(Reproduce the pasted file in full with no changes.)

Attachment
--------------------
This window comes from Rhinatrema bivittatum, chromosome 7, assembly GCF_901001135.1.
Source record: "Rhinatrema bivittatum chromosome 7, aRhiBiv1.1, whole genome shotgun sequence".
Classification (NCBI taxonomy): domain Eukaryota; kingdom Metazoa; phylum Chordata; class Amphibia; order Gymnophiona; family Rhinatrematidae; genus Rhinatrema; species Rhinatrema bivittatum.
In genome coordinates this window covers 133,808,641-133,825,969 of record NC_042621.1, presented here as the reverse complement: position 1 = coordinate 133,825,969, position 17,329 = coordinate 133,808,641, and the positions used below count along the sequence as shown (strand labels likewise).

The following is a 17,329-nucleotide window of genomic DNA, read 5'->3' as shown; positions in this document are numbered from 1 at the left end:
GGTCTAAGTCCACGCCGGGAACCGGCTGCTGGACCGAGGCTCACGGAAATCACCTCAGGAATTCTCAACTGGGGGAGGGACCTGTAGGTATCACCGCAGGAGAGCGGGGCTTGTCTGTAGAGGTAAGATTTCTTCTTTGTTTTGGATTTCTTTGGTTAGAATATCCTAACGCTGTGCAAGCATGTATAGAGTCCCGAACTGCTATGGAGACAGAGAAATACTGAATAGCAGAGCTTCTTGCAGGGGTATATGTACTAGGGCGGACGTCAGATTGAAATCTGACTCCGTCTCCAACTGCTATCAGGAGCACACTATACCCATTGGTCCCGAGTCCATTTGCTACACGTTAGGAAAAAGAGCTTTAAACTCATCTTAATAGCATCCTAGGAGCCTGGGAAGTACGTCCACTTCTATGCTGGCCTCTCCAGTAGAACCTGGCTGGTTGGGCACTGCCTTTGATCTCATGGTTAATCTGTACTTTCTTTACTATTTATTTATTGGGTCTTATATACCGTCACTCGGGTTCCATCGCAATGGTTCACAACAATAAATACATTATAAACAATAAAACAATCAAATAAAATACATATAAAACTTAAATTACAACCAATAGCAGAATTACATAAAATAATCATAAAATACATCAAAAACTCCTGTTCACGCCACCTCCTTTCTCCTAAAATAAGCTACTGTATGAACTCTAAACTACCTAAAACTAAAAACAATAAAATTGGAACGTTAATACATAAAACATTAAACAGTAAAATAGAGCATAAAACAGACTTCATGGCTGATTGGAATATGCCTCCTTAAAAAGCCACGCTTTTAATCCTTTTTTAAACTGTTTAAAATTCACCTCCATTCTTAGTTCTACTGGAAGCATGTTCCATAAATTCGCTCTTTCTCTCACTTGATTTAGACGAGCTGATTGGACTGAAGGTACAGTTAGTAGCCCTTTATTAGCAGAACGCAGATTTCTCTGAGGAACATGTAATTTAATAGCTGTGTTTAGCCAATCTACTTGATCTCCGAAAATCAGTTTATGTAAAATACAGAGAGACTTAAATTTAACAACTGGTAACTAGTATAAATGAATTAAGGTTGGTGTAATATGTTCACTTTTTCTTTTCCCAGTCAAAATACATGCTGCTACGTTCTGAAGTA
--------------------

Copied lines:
This window comes from Rhinatrema bivittatum, chromosome 7, assembly GCF_901001135.1.
Source record: "Rhinatrema bivittatum chromosome 7, aRhiBiv1.1, whole genome shotgun sequence".
Classification (NCBI taxonomy): domain Eukaryota; kingdom Metazoa; phylum Chordata; class Amphibia; order Gymnophiona; family Rhinatrematidae; genus Rhinatrema; species Rhinatrema bivittatum.
In genome coordinates this window covers 133,808,641-133,825,969 of record NC_042621.1, presented here as the reverse complement: position 1 = coordinate 133,825,969, position 17,329 = coordinate 133,808,641, and the positions used below count along the sequence as shown (strand labels likewise).

The following is a 17,329-nucleotide window of genomic DNA, read 5'->3' as shown; positions in this document are numbered from 1 at the left end:
GGTCTAAGTCCACGCCGGGAACCGGCTGCTGGACCGAGGCTCACGGAAATCACCTCAGGAATTCTCAACTGGGGGAGGGACCTGTAGGTATCACCGCAGGAGAGCGGGGCTTGTCTGTAGAGGTAAGATTTCTTCTTTGTTTTGGATTTCTTTGGTTAGAATATCCTAACGCTGTGCAAGCATGTATAGAGTCCCGAACTGCTATGGAGACAGAGAAATACTGAATAGCAGAGCTTCTTGCAGGGGTATATGTACTAGGGCGGACGTCAGATTGAAATCTGACTCCGTCTCCAACTGCTATCAGGAGCACACTATACCCATTGGTCCCGAGTCCATTTGCTACACGTTAGGAAAAAGAGCTTTAAACTCATCTTAATAGCATCCTAGGAGCCTGGGAAGTACGTCCACTTCTATGCTGGCCTCTCCAGTAGAACCTGGCTGGTTGGGCACTGCCTTTGATCTCATGGTTAATCTGTACTTTCTTTACTATTTATTTATTGGGTCTTATATACCGTCACTCGGGTTCCATCGCAATGGTTCACAACAATAAATACATTATAAACAATAAAACAATCAAATAAAATACATATAAAACTTAAATTACAACCAATAGCAGAATTACATAAAATAATCATAAAATACATCAAAAACTCCTGTTCACGCCACCTCCTTTCTCCTAAAATAAGCTACTGTATGAACTCTAAACTACCTAAAACTAAAAACAATAAAATTGGAACGTTAATACATAAAACATTAAACAGTAAAATAGAGCATAAAACAGACTTCATGGCTGATTGGAATATGCCTCCTTAAAAAGCCACGCTTTTAATCCTTTTTTAAACTGTTTAAAATTCACCTCCATTCTTAGTTCTACTGGAAGCATGTTCCATAAATTCGCTCTTTCTCTCACTTGATTTAGACGAGCTGATTGGACTGAAGGTACAGTTAGTAGCCCTTTATTAGCAGAACGCAGATTTCTCTGAGGAACATGTAATTTAATAGCTGTGTTTAGCCAATCTACTTGATCTCCGAAAATCAGTTTATGTAAAATACAGAGAGACTTAAATTTAACAACTGGTAACTAGTATAAATGAATTAAGGTTGGTGTAATATGTTCACTTTTTCTTTTCCCAGTCAAAATACATGCTGCTACGTTCTGAAGTA